Scratch, mix, blend: UTA students dish on how they discovered DJing

DJing is one form of musical expression, though it can mean different things for people. 

While most kids were playing tag and learning multiplication, computer science freshman Nathan Cordero was trying his hand at mixing beats.

Cordero’s dad is a professional DJ, and during practices he would let his then elementary-aged son take a turn on the controls. Though back then he wasn’t making masterpieces, Cordero said.

“Eventually, I got better, and now I have my own controller, my own speakers and everything I need to do a gig myself, if I ever wanted to,” he said.

Cordero said his dad taught him everything, and now he wants to be a DJ, too.

Cordero comes from a musical family, as two of his sisters also tried to DJ in the past. But the practice only stuck with him, and his dad, of course. The two Corderos have played several venues together in the past, including Cordero’s favorite, a James Bond-themed prom.

But the problem with playing live shows is that you can’t please everyone, Cordero said, a bit of advice his dad gave him when he was first starting out.

Cordero recalls a time they played a wedding together, and one particular lady got heated when they didn’t play her choice of party song.

“Sometimes there's going to be drunk people that are going to walk up and start yelling,” Cordero said. “It's happened a couple times.”

When deciding what to play, they usually start by switching between certain popular genres, Cordero said, to get a feel for the event and see what gets people dancing. With over 300,000 options in his iTunes library, Cordero has plenty to choose from, depending on the vibe.

“It starts off slow, and then as we get to know the audience, that’s when the real music starts happening,” Cordero said.

Contrasting from Cordero, for English junior Garrett Leach mixing is less familial, more rebellious.

Leach has been involved with music since he was 16, when he joined a punk band in high school. After he graduated in 2015, he moved to Austin by himself and got involved in the industrial music scene, which is popular in the area, he said.

Typically, industrial-style music is made with electronic gear to create something called “soundscapes,” Leach said.

“The soundscape would be just found noise, or rhythmic noise, in a way,” he said. “A lot of our music is very rhythm heavy.”

Leach said he often draws inspiration from early industrial bands going back to the early ’80s and that his is a very modern version of a band, involving analog gear, samplers and synthesizers.

“It's not traditional in any way,” he said. “It's just two guys with a bunch of electronics but still music.”

Typically, Leach will bring his almost completed ideas to his bandmate to get feedback, since he’s a pretty indecisive person, Leach said. Together they play live with the recordings they have so far in a very underground type of music.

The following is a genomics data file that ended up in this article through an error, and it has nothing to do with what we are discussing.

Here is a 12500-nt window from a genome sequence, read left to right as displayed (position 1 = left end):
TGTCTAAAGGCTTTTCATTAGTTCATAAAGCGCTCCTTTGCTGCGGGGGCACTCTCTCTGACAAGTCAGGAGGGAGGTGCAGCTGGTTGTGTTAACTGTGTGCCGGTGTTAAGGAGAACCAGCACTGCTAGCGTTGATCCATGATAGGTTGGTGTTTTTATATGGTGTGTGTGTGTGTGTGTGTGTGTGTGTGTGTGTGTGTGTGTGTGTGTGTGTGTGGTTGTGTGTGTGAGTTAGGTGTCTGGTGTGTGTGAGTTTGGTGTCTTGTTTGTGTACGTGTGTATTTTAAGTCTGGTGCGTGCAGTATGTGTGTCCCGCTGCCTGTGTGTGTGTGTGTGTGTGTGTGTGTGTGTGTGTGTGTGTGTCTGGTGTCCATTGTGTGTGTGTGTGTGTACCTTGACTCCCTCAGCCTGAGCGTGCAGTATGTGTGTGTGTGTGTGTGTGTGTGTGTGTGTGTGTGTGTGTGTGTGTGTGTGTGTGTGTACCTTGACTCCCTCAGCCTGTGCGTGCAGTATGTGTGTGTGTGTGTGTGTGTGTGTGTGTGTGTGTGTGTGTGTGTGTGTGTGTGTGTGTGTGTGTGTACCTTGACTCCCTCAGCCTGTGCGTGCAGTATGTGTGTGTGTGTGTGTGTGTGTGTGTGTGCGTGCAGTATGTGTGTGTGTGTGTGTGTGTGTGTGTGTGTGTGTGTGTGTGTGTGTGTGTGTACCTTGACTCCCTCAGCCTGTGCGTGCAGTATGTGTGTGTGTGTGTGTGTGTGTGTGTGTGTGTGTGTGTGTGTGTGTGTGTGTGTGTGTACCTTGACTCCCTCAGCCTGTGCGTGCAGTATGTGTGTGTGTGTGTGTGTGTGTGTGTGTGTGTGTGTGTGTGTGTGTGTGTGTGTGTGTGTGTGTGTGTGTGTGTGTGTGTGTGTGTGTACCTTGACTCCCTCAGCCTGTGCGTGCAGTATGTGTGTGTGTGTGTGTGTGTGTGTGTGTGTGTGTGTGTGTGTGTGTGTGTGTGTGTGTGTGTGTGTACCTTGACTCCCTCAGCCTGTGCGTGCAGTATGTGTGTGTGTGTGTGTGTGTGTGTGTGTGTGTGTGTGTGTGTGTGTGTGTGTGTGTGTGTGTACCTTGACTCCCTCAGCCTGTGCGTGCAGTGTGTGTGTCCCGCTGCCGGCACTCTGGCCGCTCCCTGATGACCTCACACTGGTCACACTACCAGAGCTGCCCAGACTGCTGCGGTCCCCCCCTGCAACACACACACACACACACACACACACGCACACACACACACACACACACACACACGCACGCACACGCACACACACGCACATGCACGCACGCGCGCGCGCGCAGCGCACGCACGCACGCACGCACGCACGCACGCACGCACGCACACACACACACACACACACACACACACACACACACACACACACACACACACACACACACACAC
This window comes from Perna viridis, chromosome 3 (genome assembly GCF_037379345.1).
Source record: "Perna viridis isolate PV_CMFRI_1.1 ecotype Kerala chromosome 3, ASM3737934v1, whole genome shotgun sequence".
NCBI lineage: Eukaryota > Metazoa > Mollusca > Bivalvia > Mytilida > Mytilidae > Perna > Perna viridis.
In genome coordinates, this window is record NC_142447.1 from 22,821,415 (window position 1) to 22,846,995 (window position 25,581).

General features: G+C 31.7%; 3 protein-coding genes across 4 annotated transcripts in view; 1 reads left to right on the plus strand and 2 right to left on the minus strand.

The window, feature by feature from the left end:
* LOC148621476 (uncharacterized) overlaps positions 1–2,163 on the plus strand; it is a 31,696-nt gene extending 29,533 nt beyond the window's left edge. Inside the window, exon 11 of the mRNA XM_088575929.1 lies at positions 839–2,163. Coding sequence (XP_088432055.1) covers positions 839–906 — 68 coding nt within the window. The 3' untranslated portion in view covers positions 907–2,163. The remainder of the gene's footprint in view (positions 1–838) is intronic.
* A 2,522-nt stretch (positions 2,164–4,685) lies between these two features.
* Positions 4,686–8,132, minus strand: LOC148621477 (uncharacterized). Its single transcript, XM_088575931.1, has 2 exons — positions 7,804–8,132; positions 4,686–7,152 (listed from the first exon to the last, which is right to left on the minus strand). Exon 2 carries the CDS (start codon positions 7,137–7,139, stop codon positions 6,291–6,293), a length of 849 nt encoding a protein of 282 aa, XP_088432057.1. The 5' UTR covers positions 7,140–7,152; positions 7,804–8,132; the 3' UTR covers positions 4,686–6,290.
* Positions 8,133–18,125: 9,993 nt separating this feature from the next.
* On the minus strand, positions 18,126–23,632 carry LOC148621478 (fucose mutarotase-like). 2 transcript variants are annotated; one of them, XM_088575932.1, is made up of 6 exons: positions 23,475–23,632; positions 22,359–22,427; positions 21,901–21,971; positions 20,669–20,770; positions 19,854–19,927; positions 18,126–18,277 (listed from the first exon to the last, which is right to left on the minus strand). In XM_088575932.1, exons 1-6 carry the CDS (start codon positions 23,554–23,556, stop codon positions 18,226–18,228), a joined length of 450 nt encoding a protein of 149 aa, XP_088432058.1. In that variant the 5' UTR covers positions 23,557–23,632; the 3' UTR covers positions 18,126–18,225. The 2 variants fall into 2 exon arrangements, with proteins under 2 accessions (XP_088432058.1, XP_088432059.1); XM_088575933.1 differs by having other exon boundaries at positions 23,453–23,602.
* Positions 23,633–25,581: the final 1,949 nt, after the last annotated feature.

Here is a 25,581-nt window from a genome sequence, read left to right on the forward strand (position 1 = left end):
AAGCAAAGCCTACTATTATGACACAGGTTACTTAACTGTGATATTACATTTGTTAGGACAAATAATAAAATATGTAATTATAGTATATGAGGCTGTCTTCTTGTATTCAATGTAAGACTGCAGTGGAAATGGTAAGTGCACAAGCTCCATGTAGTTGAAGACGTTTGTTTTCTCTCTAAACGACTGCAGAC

“That harks back to our punk background,” he said. “And we bring the same ethic. Like, it's very DIY.”

Leach said that although not every song is critical, when it comes to political issues and the like, music is a big way for their voice to be heard.

“It’s a form of rebellion for us,” Leach said. “Almost like using sounds to express our, you know, general distaste in things.”

When it comes to the world of DJs, Ric Delzell, CEO of Arlington’s Truth Vinyl and graphic design alumnus, has seen a few things.

Musicians of all types play at his store on weekends, most recently a metal band and a tour of DJs, whose recordings play in the store even when there’s not a performance.

Delzell said he likes all music and has no favorite, but if he had to pick, music via records is the way to go.

“Records are the closest you could get to the original performance,” Delzell said. “Vinyl has a lot more information on it than digital, so you hear things on vinyl that you can’t hear on other sources. Like, streaming is the worst.”

Sound is a wave form, and digital can’t capture certain parts of it because digital means capture sound in a grid, Delzell said. Combine that with the way digital music is compressed, and you have a recipe for substandard music, he said.

“But everything has its place,” Delzell said. “You can’t play a record while you're running. So, there's nothing wrong with all those sources. It's just if you really want to hear something that sounds as close to the original performance.”

Despite his current status mixing music digitally, Leach said his favorite show he ever played was in his old punk band days, when he played bass in high school. Leach played a show in an abandoned trash incinerator for around a hundred people, he said.

That night cemented Leach’s love for music and small live show settings, even if he moved on to virtual instruments in the years to come.

Leach said his current career dream goal is to make music full-time in a studio. When asked how long he sees himself mixing music, Leach says he’s always jamming on some idea, and that he’s been at it for so long, it’s practically second-nature.

“It's definitely more than a hobby. Sometimes I take that way more seriously than school,” Leach said. “And that's sometimes a problem in my life, but that's okay. That's what I love, you know, so I definitely plan on doing it for forever.”


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